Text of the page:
One important way to transform how instruction is delivered is by training the teaching staff. And as nationwide 1:1 laptop initiatives have shown us, training is a key to success.

Some school districts are easing into digital content, while others, like California’s Riverside Unified Schools, have hit the ground running, given the experience and knowledge of their staff and students. And at schools like Arizona’s Empire High School and Maine’s Casco Bay High School, in-house teams of teachers have offered their colleagues expert training.

Of course, nobody ever said change was easy. In some cases, integrating digital content into the existing curriculum has made educators anxious. At Virgina’s Fairfax County Public Schools (FCPS), most staffers were excited about the digital textbook pilot program. “But some teachers were hesitant about how this will impact lessons they have already developed,” says Peter Noonan, FCPS’s assistant superintendent for instructional services. “This pilot will give us time to monitor the impact of the IT infrastructure and find out what kind, and how much, professional development is needed.” Noonan’s team is now working to provide additional support to teachers through full-day orientation sessions as well as encouraging collaboration on best practices for digital resources.

Florida’s Lake Weir High School initiated a digital textbook pilot program last fall with its freshman English classes. The limited launch was beneficial, says Principal Cynthia Saunders, because the administration was able to get feedback before it introduced the program to a large number of students. “We honestly have not had negative issues,” says Saunders. “The electronic texts are not mandatory…. But teachers are incorporating more and more technology applications in their instruction.”

Another critical advantage? The digital expertise of students themselves. As some educators see it, many districts are merely catching up with their incredibly tech-savvy kids. “Students are coming to school with different skill sets,” FCPS’s Noonan says. “We need to meet them where they are and use technology for learning.” At Riverside Unified Schools—one of the first school systems to switch to digital textbooks—students provided the bulk of the support, says Jay McPhail, director of instructional technology.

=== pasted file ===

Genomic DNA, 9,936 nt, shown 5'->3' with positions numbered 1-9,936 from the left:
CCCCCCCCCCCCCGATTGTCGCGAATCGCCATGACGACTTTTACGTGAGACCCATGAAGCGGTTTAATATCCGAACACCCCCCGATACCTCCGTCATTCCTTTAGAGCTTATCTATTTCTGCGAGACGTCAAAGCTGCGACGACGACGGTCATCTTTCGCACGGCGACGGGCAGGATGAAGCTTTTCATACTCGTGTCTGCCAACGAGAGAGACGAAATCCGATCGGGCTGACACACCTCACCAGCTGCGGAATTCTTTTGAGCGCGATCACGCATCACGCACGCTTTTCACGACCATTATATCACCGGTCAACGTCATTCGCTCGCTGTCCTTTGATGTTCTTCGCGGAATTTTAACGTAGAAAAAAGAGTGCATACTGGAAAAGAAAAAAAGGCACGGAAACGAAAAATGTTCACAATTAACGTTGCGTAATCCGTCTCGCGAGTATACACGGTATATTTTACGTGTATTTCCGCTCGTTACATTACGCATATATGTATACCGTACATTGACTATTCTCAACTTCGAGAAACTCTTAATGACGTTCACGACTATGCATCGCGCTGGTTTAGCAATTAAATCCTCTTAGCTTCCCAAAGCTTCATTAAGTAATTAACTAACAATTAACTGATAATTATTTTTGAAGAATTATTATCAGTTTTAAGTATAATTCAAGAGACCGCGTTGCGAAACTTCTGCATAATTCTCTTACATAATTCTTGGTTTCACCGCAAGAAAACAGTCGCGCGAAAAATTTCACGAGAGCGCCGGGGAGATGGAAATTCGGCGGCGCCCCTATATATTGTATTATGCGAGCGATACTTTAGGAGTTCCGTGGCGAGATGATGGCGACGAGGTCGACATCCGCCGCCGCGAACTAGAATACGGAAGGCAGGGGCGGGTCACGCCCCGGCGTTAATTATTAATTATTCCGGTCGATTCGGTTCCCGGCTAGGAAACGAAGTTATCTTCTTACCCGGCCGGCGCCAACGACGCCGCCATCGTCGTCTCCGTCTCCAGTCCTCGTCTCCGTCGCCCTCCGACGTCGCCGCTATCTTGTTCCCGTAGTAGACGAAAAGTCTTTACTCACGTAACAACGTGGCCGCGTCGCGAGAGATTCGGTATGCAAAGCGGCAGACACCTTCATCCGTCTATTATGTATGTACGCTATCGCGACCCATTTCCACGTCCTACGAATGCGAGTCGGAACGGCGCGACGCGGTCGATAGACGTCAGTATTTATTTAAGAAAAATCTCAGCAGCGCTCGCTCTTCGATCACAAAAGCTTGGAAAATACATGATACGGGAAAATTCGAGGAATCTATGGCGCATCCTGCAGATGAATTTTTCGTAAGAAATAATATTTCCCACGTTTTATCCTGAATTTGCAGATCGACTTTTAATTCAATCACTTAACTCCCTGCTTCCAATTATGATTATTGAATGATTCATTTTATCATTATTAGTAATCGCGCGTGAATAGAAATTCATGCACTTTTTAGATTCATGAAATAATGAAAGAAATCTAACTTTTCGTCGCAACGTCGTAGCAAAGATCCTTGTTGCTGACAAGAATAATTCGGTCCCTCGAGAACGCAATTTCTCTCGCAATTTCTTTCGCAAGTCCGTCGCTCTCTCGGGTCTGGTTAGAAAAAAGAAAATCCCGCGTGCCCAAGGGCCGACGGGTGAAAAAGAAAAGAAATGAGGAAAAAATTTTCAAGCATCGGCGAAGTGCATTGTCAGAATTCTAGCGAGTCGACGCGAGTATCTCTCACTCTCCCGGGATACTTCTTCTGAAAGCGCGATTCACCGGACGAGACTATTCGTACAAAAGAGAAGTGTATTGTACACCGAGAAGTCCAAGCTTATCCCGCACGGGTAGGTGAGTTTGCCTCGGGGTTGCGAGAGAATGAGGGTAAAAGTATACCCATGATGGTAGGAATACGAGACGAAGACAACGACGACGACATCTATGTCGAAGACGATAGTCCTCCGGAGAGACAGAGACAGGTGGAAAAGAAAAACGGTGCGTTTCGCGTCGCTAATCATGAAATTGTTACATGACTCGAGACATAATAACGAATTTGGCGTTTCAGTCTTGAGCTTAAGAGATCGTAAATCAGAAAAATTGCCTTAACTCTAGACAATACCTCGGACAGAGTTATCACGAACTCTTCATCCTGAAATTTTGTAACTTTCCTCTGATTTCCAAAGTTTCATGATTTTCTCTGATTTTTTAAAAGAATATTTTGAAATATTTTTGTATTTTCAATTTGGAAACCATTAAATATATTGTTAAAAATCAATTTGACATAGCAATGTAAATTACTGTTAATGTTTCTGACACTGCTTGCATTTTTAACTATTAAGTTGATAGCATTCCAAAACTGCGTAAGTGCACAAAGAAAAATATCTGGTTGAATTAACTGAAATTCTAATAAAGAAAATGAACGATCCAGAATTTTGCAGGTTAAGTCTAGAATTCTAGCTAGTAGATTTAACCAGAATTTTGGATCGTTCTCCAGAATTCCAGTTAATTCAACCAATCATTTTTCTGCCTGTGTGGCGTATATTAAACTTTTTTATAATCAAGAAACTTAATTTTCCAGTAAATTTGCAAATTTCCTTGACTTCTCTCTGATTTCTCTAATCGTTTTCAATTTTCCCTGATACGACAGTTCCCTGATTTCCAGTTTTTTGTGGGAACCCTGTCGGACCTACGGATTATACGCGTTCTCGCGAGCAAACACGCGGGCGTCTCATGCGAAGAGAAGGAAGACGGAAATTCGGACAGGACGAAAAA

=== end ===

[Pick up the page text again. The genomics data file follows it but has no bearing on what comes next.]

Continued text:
One issue that continues to arise is student access, to both hardware and the Internet, although the issue is likely to become less urgent as states begin to change their formulas for distribution of textbook monies, or, as in the case of North Daviess, schools find local funding for technology. Already, 1:1 laptop programs can be found in more than a quarter of the nation’s schools, many school buildings provide wireless access, and increasingly students have Internet access either at home or through community centers or libraries. Most educators believe the access issue is beginning to resolve itself.

The digital textbook: it’s evolving

Digital textbooks themselves are rapidly evolving. Initially (and even now) publishers provided a PDF of a textbook so schools could have both a print version and a downloadable version. But this method isn’t always cost efficient, says Alice Owens, director of technology for Texas’s Irving Independent School District. “Right now, we’re seeing that many of the companies are requiring us to pay for the hard copy and the digital version,” says Owens.